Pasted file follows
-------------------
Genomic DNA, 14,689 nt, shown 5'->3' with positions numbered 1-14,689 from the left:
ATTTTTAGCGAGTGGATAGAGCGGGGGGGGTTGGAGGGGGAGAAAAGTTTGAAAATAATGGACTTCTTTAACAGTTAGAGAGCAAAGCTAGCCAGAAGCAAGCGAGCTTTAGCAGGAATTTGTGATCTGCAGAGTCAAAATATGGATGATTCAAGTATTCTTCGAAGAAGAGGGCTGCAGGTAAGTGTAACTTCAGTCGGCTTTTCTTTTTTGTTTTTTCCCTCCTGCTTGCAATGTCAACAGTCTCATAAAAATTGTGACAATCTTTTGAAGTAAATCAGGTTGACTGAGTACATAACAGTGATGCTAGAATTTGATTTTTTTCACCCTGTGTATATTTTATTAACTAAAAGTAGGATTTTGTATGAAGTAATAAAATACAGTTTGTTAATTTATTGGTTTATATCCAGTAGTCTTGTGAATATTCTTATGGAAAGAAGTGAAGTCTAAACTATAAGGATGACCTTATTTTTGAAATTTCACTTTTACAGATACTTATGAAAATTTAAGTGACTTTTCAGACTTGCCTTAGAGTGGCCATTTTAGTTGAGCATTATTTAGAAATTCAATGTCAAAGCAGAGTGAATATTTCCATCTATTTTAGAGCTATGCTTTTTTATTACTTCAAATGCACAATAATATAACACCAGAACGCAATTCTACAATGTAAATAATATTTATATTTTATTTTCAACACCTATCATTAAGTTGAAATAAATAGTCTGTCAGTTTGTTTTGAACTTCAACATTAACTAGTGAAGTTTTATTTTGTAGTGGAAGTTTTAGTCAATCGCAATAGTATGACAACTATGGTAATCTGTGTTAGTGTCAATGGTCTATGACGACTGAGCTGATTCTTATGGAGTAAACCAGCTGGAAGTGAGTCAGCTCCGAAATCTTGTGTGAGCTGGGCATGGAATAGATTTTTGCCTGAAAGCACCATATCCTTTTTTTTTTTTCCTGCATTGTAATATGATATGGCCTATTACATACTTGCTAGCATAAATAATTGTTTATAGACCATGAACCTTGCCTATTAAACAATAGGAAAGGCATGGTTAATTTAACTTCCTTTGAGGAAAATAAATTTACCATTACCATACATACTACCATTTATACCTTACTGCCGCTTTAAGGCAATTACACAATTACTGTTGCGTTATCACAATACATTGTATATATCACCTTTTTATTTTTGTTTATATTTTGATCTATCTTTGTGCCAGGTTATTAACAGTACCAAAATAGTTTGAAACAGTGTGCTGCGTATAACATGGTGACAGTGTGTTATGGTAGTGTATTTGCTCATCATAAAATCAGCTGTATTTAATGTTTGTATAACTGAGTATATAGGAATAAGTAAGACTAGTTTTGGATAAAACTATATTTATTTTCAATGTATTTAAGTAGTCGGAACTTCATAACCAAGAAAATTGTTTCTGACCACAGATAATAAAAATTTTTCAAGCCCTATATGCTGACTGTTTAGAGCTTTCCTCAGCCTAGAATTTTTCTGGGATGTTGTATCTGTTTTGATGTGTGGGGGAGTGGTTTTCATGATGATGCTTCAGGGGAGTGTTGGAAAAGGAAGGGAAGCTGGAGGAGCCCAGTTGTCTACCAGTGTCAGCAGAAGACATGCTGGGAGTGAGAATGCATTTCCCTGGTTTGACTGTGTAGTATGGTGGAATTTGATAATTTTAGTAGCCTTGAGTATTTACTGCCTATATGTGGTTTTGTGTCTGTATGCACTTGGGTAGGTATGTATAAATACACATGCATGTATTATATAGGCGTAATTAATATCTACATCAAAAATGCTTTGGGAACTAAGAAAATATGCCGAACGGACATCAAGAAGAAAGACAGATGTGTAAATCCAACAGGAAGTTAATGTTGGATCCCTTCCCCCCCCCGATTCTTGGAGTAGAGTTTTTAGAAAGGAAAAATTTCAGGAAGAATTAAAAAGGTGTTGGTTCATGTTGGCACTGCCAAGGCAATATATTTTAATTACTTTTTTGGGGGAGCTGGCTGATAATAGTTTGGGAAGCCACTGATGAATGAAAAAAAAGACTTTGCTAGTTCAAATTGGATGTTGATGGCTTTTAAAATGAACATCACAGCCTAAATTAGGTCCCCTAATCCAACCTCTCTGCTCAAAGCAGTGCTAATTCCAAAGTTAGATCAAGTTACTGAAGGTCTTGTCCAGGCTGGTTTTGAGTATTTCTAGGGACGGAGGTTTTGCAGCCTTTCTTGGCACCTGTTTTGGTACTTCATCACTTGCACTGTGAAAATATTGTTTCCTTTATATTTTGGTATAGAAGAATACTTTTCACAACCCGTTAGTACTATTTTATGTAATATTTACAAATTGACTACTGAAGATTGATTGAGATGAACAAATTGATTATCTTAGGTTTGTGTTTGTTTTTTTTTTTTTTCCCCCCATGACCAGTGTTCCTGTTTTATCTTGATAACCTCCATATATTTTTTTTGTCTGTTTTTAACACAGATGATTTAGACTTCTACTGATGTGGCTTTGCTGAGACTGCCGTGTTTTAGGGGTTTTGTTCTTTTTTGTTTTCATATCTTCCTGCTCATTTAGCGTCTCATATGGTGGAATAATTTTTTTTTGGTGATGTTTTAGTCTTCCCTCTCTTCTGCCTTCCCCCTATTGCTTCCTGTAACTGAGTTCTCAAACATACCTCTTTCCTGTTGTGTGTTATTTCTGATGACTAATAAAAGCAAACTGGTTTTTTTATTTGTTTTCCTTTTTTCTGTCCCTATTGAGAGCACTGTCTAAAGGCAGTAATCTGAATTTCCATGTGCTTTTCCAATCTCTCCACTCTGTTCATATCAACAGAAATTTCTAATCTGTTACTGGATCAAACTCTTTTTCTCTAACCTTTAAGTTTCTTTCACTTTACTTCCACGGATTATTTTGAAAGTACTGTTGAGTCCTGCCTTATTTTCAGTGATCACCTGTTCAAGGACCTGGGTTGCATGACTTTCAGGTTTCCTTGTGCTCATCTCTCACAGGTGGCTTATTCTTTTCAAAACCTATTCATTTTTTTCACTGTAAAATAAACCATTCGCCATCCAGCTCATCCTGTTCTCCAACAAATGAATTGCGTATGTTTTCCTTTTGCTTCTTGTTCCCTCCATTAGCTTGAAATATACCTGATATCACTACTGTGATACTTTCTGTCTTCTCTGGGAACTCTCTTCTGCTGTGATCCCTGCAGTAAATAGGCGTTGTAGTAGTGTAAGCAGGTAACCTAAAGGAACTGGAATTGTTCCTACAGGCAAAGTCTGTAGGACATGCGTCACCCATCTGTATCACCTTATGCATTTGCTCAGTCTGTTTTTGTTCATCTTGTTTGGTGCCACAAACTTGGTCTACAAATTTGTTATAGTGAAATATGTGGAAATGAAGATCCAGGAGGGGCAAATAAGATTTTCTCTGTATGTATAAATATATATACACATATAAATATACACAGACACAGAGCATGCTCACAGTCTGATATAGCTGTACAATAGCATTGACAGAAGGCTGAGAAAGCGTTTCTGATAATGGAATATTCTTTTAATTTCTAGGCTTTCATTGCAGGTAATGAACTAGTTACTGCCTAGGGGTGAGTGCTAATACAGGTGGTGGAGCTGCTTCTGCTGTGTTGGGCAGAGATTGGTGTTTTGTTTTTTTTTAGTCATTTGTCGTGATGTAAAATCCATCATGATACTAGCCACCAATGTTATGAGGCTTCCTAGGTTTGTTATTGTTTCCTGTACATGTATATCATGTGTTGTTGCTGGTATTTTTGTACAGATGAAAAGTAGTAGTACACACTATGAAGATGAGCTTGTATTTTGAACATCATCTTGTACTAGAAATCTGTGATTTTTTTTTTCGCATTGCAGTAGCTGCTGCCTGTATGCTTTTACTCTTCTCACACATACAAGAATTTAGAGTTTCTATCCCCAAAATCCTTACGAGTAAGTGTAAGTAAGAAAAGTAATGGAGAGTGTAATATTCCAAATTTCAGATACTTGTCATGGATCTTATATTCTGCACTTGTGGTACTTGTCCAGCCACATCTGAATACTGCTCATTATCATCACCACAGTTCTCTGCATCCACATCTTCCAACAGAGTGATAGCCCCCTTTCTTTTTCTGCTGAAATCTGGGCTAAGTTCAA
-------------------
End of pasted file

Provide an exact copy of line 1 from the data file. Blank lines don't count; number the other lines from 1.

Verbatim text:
Genomic DNA, 14,689 nt, shown 5'->3' with positions numbered 1-14,689 from the left: